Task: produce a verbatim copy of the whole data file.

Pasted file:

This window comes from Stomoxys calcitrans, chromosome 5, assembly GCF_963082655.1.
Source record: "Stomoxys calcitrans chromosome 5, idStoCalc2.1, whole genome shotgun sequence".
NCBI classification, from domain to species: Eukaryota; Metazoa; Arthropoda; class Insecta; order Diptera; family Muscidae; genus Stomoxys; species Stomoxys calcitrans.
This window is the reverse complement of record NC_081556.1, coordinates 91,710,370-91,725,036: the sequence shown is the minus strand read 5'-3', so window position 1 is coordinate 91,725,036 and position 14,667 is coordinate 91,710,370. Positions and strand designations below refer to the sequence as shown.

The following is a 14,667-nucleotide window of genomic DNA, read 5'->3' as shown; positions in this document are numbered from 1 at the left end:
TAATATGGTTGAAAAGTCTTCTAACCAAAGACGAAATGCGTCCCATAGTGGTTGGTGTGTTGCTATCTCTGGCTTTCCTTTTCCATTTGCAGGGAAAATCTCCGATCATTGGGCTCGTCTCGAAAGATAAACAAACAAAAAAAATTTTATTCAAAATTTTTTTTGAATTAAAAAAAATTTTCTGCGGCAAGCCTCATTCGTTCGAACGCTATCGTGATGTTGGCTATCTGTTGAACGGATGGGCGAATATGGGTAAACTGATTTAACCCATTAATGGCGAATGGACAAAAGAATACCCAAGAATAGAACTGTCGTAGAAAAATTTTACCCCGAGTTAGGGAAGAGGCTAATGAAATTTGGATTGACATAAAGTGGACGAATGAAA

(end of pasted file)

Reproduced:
This window comes from Stomoxys calcitrans, chromosome 5, assembly GCF_963082655.1.
Source record: "Stomoxys calcitrans chromosome 5, idStoCalc2.1, whole genome shotgun sequence".
NCBI classification, from domain to species: Eukaryota; Metazoa; Arthropoda; class Insecta; order Diptera; family Muscidae; genus Stomoxys; species Stomoxys calcitrans.
This window is the reverse complement of record NC_081556.1, coordinates 91,710,370-91,725,036: the sequence shown is the minus strand read 5'-3', so window position 1 is coordinate 91,725,036 and position 14,667 is coordinate 91,710,370. Positions and strand designations below refer to the sequence as shown.

The following is a 14,667-nucleotide window of genomic DNA, read 5'->3' as shown; positions in this document are numbered from 1 at the left end:
TAATATGGTTGAAAAGTCTTCTAACCAAAGACGAAATGCGTCCCATAGTGGTTGGTGTGTTGCTATCTCTGGCTTTCCTTTTCCATTTGCAGGGAAAATCTCCGATCATTGGGCTCGTCTCGAAAGATAAACAAACAAAAAAAATTTTATTCAAAATTTTTTTTGAATTAAAAAAAATTTTCTGCGGCAAGCCTCATTCGTTCGAACGCTATCGTGATGTTGGCTATCTGTTGAACGGATGGGCGAATATGGGTAAACTGATTTAACCCATTAATGGCGAATGGACAAAAGAATACCCAAGAATAGAACTGTCGTAGAAAAATTTTACCCCGAGTTAGGGAAGAGGCTAATGAAATTTGGATTGACATAAAGTGGACGAATGAAA